Symantec has been advising the Australian government on forthcoming data breach notification laws, laws that the company's CEO Enrique Salem predicts will be passed in both New Zealand and Australia in the near future.
The US-style laws require that customers be notified when a business has lost or compromised data linked to them. And that means many more data breaches become public, almost certainly damaging the reputation of companies affected.
Salem, speaking at a Sydney media conference, said the company had been working with the Australian Law Reform Commission and the Office of the Prime Minister and Cabinet on the first and second tranches of the proposed changes to Privacy act and the proposed introduction of data breach notification laws. Symantec later said they had not had similar contact with New Zealand authorities.
“Business here in Australia I predict will face these new disclosure laws I’ve seen these adopted around the world where when you lose data, there is a breach, then you have to notify the individuals,” he said.
“There are laws that are currently being worked on in Australia and New Zealand that will absolutely push the notion that if data is stolen, you have to say. Government has been working on [the laws]. We are advising the government on them, giving a point of view around what they should consider as part of the legislation.”
Last March, New Zealand's Privacy Commissioner Marie Shroff indicated mandated disclosure was likely.
“I believe that there is a good case to require agencies by law to notify customers where a security breach puts those customers at risk,” Shroff said.
She said voluntary guidelines introduced last year were "not inconsistent" with such a move and would provide useful experience of disclosure.
“Both the Australian and Canadian Privacy Commissioners have called upon their governments to enact breach notification laws,” Shroff says. “The Australian Law Reform Commission has studied the question and proposed that this be done in Australia. I believe there is now enough experience to suggest that breach notification laws are a useful adjunct to comprehensive information privacy law," she said.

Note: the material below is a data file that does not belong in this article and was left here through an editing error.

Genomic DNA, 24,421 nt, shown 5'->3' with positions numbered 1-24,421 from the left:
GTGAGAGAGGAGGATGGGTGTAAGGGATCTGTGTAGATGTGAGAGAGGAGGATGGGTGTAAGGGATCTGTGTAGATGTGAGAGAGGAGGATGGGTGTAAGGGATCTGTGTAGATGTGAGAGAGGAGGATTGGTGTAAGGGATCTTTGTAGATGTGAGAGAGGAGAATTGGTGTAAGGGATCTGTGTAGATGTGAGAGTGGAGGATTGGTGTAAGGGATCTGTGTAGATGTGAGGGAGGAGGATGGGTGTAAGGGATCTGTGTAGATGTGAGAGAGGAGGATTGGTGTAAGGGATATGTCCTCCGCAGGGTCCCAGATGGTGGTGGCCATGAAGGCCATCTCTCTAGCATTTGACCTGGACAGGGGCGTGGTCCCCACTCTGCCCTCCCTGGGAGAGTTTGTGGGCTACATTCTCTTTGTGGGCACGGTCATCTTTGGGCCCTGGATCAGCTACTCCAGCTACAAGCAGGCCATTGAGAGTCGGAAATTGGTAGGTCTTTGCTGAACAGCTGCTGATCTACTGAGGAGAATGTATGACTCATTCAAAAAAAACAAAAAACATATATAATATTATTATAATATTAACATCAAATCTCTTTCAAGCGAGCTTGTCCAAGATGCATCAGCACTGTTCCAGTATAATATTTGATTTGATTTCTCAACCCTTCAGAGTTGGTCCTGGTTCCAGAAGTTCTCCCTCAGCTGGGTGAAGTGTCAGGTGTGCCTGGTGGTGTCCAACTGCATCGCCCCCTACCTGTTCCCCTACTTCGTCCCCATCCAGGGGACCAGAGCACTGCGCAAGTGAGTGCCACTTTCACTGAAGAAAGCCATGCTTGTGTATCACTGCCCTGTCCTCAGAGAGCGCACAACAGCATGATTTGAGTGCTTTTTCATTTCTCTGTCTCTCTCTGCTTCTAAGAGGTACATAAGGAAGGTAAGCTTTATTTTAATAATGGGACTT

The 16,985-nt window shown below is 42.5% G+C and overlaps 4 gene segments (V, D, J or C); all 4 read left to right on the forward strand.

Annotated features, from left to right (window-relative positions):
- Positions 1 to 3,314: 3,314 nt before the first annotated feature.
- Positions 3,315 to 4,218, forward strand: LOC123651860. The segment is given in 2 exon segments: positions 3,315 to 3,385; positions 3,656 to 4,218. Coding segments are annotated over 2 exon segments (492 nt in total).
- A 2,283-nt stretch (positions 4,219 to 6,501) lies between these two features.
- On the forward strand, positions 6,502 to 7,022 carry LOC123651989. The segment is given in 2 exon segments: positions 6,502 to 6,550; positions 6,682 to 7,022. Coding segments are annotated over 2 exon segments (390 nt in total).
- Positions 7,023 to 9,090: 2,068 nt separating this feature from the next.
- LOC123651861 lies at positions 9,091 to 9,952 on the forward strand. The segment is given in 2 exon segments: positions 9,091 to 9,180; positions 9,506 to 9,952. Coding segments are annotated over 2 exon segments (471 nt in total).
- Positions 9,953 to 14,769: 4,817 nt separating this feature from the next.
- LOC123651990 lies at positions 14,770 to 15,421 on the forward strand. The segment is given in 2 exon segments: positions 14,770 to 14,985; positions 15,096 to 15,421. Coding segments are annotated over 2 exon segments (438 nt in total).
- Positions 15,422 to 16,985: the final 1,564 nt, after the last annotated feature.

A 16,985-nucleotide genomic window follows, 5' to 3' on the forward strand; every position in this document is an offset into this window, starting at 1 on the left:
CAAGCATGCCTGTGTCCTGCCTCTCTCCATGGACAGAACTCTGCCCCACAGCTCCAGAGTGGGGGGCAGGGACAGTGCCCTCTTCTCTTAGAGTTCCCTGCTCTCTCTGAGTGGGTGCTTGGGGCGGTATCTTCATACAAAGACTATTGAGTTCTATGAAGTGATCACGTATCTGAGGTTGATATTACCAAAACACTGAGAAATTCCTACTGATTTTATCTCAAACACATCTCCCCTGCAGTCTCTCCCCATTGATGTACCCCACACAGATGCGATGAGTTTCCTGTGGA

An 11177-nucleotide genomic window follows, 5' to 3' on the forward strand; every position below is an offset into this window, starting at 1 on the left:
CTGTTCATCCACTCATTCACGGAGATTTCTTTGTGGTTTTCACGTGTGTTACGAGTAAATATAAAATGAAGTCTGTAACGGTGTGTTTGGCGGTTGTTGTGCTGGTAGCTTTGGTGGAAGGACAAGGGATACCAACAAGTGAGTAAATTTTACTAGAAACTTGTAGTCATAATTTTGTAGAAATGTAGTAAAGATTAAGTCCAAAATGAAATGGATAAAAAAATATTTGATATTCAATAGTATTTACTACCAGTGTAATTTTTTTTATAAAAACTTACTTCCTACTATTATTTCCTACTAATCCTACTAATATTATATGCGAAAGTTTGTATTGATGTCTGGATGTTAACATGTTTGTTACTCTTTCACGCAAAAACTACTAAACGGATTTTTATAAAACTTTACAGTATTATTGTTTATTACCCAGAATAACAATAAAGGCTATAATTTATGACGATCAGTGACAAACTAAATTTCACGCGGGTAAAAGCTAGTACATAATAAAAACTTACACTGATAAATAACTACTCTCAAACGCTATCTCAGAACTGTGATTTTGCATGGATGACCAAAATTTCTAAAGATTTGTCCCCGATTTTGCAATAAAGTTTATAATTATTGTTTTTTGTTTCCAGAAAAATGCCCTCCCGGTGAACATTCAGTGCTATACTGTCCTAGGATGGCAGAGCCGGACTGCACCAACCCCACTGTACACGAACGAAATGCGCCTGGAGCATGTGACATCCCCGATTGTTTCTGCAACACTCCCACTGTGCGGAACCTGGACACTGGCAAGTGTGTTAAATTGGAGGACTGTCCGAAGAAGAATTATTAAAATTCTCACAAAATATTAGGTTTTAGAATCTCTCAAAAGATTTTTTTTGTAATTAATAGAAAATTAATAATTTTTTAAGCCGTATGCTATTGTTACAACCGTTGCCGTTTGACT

“I encourage the Law Commission in its current privacy review to give special consideration to the usefulness and possible approach of a New Zealand breach notification law.”
Salem said that Symantec was pushing for the Australian laws to include a safe harbour clause to minimise the need for disclosure on data which had not been compromised.
“What we are working towards in the US, and in Australia and New Zealand, is that disclosure are important, but we want to make sure there are some safe harbours,” he said. “If you can prove that a laptop that was stolen had some data on it, but that it hasn’t been compromised, then you shouldn’t have to disclose that, as we don’t think there is any risk.
“These laws will absolutely happen here and in New Zealand and they are already in the US. There they will expand from 46 different laws to one federal one, and in Europe the same thing. The public absolutely has a right to know, and the government will get pressure to enforce these kinds of laws.”
In October the Australian Federal Government released its response to Privacy Act recommendations. Notably, however, the first stage does not deal with the sensitive issue of serious data breach notifications and the proposal to remove some exemptions.
Symantec intends to "extend its leadership" through R&D and acquisitions, Salem says, citing recent buyouts of filtering company MessageLabs and online backup firm SwaprDrive.
The company, which has an Auckland-based R&D centre developing its Ghost disk cloning software, spends US$150 million a year on R&D, he says. Ghost was originally developed by Kiwi Murray Haszard, of Binary Research, in 1995. Symantec bought the technology in 1998.
Salem says Symantec will continue this distributed approach to research and development as the company needs to "look to where it can find talent".